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Member since: Fri Sep 17, 2004, 02:59 PM
Number of posts: 67,334

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Covid, Covid, Covid

A COVID record four days before the election is not an October surprise in the sense that things have been trending badly and it was quite predictable. But the more that COVID has been at the forefront of people's concerns, the worse Trump has tended to do.


One might call this low-energy.

One of the shortest Trump rallies I’ve ever witnessed. Only 21 minutes.


Stephen King on the coming election.

I’ll call her Annie. That’s not her name, but it will do. In September 2016, she worked at a convenience store not far from where I live in western Maine. I still gas up there, but I don’t see her around these days. In the summer, she was always inside, busy ringing up the purchases of the summer people: six-packs of beer, canisters of Blue Rhino for the barbecue, chips and dip, lottery tickets. After Labor Day, though, the summer people go home, and more often than not, Annie would be leaning against the side of the building in her apple-red smock, having a smoke. I’d put her age back then as 60, or maybe a hard-living 50. Deep lines on her face, smoker’s rasp, Maine Yankee from her brassy blond home-dyed hair to the soles of her red sneakers.

One day that early fall, I joined her at her smoker’s post to scratch a five-dollar lottery ticket with my lucky dime, and asked who she was voting for in the presidential. I expected her to say Hillary Clinton, because I stupidly assumed that, as a woman, Annie would love to see a woman president, but also because the polls, in Maine and in the other 49, made it clear that Donald Trump was going down, buried under a landslide.

“Trump,” she said.

I was shocked. I think I said, “You’re joking.”

She gave me a look that said, Surprised you, didn’t I.

“But why?” I asked, and then used a descriptor Joe Biden would use in a debate with Trump almost exactly four years further down the timeline: “He’s a clown.”

“I like him,” Annie said. “He’s not like the other ones. He says what’s on his mind, and if you don’t like it, you can stick it.” And this time her glance said, That goes for you, too, Writer Boy.

I pointed out that Trump had no experience. Annie nodded as if it were her point. “I like that. He’s a business guy. He’ll shake things up, kick over a few apple carts.”

Four years later, here we are. America is more set against itself than at any time since the Civil War, and Trump is the cause. He’s not just an apple-cart kicker; he is that dangerous combination of low pressure and warm water around which hurricanes form. The polls say he won’t win, but they said it wouldn’t happen in 2016. A good many mainstream Republicans have deserted Trump and will either sit this one out or will vote, quietly, for Biden. Yet Trump’s core support has shrunk very little — and it has hardened. The MAGA contingent is an apolitical rock packed into a Republican snowball.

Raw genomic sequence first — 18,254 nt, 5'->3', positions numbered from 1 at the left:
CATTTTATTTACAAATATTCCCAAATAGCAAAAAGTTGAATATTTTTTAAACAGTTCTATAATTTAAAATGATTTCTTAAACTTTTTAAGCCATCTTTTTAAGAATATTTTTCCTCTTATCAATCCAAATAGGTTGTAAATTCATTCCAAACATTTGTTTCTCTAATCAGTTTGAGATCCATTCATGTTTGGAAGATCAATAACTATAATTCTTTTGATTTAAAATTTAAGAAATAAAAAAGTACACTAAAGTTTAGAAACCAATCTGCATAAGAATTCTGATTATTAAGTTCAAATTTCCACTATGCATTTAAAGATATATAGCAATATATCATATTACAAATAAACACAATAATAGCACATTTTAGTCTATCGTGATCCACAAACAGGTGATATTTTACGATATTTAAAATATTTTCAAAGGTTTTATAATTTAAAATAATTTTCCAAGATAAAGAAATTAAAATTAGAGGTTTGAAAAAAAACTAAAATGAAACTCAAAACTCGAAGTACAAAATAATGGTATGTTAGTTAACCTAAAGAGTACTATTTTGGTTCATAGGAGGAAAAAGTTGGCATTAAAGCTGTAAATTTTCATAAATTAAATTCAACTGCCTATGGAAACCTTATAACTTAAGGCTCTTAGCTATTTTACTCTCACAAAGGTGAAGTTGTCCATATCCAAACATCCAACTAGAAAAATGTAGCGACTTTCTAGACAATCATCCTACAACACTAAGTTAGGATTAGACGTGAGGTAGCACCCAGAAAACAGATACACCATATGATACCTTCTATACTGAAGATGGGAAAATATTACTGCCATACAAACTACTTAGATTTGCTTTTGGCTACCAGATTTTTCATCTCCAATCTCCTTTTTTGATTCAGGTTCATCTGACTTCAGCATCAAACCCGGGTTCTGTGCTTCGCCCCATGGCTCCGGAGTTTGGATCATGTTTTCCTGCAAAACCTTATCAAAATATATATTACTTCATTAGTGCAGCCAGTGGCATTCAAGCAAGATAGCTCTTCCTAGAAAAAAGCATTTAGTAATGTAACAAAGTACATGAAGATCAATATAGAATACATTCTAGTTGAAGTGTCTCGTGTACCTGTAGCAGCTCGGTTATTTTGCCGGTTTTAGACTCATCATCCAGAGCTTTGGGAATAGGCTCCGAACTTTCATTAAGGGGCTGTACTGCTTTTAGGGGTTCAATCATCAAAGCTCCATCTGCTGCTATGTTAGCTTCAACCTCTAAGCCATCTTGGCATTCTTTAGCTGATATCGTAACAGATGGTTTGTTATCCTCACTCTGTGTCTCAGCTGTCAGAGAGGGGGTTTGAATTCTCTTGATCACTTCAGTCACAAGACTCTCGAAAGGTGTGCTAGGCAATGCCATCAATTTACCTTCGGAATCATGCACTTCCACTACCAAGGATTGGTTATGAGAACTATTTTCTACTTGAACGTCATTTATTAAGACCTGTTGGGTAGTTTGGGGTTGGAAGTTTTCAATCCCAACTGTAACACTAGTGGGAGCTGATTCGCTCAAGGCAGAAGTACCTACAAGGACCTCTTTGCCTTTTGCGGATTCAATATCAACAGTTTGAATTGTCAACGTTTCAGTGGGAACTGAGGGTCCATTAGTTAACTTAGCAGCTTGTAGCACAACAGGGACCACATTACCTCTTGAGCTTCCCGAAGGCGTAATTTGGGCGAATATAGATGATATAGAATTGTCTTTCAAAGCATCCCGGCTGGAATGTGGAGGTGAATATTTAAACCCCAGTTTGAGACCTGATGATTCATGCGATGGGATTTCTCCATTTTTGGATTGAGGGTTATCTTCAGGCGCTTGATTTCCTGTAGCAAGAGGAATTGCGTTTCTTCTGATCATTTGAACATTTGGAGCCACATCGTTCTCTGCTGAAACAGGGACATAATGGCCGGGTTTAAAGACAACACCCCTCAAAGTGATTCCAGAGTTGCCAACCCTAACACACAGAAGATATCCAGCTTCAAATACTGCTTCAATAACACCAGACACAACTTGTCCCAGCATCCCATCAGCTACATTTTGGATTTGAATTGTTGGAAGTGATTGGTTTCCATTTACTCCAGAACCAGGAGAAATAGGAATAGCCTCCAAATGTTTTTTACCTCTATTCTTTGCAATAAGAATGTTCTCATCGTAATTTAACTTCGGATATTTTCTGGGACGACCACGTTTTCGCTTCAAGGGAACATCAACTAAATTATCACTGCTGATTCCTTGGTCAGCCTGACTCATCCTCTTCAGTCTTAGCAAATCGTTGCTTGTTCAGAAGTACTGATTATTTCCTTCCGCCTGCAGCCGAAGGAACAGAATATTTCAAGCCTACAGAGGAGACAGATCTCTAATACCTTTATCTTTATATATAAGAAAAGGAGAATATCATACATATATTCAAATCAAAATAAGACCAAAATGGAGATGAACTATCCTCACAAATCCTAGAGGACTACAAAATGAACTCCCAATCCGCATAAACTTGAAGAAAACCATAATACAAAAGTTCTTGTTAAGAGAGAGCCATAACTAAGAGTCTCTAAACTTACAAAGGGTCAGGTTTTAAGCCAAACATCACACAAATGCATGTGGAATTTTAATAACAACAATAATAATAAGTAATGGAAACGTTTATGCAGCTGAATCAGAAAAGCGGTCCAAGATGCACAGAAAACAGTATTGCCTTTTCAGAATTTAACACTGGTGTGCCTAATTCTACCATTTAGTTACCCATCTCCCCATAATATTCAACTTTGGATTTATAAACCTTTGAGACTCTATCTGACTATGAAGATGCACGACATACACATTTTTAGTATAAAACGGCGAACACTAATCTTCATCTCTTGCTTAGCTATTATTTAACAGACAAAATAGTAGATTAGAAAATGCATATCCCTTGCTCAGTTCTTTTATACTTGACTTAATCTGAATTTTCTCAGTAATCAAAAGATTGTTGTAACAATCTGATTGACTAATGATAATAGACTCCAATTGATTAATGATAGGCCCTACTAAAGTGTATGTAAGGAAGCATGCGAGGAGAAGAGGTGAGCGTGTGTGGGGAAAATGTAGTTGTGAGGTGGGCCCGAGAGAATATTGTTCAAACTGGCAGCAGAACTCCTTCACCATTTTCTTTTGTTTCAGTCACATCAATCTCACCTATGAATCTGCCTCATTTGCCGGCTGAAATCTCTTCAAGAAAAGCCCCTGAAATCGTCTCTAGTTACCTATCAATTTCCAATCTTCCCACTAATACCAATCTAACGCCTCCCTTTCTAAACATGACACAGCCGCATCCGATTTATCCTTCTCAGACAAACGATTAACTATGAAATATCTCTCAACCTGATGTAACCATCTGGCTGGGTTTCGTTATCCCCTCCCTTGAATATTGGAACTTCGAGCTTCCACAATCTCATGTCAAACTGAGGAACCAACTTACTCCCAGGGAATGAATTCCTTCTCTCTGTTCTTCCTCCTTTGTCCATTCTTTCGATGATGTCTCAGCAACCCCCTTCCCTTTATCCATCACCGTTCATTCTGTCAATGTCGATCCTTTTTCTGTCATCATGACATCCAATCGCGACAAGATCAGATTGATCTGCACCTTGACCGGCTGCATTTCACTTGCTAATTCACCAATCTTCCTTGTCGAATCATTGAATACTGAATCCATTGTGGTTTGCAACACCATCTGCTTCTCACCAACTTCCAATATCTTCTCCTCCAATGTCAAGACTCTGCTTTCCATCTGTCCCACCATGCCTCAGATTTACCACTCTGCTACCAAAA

The list of Trump’s rebellions against normal political and presidential behavior — his apple-cart kicking — is long (books have been written about it, thick ones), and each of them makes his core supporters rejoice.

Because he’s not like the other ones. He’s sticking it to the man.

And, of course, he’s for America. There are photos of him to prove it, one showing him holding up a Bible and another where he’s hugging an American flag with an ecstatic (and, to my eye, at least, spurious) smile on his face.

Trump has succeeded in making a direct connection with the American id. He has crystallized formerly vaporous conspiracy theories such as QAnon and the supposed deep state. He has given voice to prejudices that our logical thinking — our better nature, if you like — tells us are damaging and addictive. We understand what the scientists are saying about protecting ourselves from covid-19 and flattening the curve, but those things are plodding and prosaic. The online rumors (vaccines cause brain damage, global warming is a hoax, Democrats molest children and then eat them) are much more attractive. The id is hateful; it’s also fearful. Trump, a rainmaker who takes credit for rain even as the drought continues, has based both of his presidential campaigns on a series of dark myths. He really isn’t like the others.

As Americans prepare to go to the polls, they are facing a crossroads moment like no other in the nation’s history. One fork leads to Trump and a validation of the id and all the dark beliefs it harbors. The other fork leads to Biden. A vote for Biden isn’t a vote for the superego — Biden is not blameless — but it’s at least a vote for the ego: the part of us that is rational and willing to take responsibility (however reluctantly) for individual actions and societal ills.